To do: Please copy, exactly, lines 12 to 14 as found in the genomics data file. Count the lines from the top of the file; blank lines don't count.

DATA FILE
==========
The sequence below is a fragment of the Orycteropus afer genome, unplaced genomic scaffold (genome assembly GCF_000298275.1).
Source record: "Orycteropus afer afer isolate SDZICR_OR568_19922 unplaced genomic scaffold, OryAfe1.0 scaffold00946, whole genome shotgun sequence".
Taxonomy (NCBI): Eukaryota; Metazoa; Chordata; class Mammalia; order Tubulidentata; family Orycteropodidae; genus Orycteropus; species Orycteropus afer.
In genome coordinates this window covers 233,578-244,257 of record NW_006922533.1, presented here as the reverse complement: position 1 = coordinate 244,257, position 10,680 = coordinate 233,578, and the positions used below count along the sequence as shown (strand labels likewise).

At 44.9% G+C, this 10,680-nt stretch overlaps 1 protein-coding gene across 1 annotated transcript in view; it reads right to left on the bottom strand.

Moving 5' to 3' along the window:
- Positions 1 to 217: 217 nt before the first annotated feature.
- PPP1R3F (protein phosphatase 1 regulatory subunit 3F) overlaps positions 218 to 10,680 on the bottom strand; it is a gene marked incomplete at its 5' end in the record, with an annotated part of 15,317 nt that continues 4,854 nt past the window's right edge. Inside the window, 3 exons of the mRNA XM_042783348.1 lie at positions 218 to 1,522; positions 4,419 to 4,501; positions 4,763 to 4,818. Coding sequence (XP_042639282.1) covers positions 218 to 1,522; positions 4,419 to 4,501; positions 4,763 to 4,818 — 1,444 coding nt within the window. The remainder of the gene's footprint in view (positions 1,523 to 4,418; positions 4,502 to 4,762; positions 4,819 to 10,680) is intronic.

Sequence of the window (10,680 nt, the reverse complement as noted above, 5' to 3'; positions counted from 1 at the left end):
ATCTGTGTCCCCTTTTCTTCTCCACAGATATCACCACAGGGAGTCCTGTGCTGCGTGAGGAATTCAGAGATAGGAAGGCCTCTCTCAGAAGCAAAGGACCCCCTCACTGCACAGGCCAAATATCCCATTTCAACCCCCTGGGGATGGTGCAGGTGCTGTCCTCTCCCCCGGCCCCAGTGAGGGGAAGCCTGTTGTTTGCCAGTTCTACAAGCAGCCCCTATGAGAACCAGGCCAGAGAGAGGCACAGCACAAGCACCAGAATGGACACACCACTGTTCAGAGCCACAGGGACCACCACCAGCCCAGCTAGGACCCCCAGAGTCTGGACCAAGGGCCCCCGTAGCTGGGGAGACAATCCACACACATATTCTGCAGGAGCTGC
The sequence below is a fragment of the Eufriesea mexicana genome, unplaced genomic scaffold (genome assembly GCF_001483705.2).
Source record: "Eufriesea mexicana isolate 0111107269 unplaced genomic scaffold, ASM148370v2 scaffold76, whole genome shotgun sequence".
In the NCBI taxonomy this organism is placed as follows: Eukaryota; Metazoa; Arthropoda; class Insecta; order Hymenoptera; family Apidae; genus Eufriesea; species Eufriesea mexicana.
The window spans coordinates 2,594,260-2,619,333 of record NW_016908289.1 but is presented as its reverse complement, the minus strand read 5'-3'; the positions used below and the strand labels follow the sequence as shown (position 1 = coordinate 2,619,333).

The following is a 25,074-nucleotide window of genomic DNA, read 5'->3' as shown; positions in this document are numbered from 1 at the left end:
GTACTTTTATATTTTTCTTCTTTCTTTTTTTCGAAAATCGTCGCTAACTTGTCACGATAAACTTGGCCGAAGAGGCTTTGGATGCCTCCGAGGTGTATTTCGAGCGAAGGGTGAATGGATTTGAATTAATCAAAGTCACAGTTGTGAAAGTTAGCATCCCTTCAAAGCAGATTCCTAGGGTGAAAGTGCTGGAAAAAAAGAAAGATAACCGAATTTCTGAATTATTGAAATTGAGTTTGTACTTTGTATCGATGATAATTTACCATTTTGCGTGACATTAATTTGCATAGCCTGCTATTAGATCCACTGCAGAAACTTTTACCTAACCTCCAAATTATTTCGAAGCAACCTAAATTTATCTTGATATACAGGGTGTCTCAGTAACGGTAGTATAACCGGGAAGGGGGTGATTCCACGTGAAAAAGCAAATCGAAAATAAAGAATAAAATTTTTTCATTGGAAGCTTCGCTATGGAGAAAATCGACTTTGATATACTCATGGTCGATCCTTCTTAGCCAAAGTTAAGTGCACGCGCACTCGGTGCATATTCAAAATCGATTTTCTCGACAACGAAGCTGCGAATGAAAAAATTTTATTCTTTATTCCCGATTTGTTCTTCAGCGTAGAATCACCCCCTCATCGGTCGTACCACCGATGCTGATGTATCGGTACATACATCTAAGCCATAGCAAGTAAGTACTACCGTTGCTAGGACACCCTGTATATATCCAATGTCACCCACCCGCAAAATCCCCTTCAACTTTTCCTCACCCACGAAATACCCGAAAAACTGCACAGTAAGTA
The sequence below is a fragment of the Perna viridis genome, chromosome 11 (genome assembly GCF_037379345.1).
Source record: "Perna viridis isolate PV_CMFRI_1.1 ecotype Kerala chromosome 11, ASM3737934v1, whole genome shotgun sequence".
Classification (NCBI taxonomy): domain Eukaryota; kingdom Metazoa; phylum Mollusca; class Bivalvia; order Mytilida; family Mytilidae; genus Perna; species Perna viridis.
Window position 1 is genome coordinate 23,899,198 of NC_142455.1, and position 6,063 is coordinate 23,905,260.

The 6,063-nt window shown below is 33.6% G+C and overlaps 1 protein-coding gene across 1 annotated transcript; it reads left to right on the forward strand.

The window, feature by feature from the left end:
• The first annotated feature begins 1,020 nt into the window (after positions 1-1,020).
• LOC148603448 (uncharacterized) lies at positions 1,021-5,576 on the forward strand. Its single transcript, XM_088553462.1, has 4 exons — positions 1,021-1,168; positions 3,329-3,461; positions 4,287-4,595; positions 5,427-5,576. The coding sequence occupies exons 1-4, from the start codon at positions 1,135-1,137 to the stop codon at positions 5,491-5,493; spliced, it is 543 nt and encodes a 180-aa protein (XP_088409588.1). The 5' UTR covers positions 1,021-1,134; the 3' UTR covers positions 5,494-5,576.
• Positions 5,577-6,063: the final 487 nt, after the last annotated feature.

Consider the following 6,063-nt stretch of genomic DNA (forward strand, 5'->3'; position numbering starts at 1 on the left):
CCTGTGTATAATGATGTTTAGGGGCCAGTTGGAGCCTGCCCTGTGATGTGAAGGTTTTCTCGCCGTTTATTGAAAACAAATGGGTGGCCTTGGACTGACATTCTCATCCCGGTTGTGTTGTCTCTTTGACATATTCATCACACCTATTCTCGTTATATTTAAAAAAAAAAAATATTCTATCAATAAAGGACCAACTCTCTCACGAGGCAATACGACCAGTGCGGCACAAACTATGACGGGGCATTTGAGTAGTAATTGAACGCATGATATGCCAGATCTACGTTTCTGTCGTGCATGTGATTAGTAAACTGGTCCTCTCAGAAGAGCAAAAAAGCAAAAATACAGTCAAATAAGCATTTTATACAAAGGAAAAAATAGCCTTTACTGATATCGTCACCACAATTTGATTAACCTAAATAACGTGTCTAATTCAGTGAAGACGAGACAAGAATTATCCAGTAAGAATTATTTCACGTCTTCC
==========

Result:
Source record: "Eufriesea mexicana isolate 0111107269 unplaced genomic scaffold, ASM148370v2 scaffold76, whole genome shotgun sequence".
In the NCBI taxonomy this organism is placed as follows: Eukaryota; Metazoa; Arthropoda; class Insecta; order Hymenoptera; family Apidae; genus Eufriesea; species Eufriesea mexicana.
The window spans coordinates 2,594,260-2,619,333 of record NW_016908289.1 but is presented as its reverse complement, the minus strand read 5'-3'; the positions used below and the strand labels follow the sequence as shown (position 1 = coordinate 2,619,333).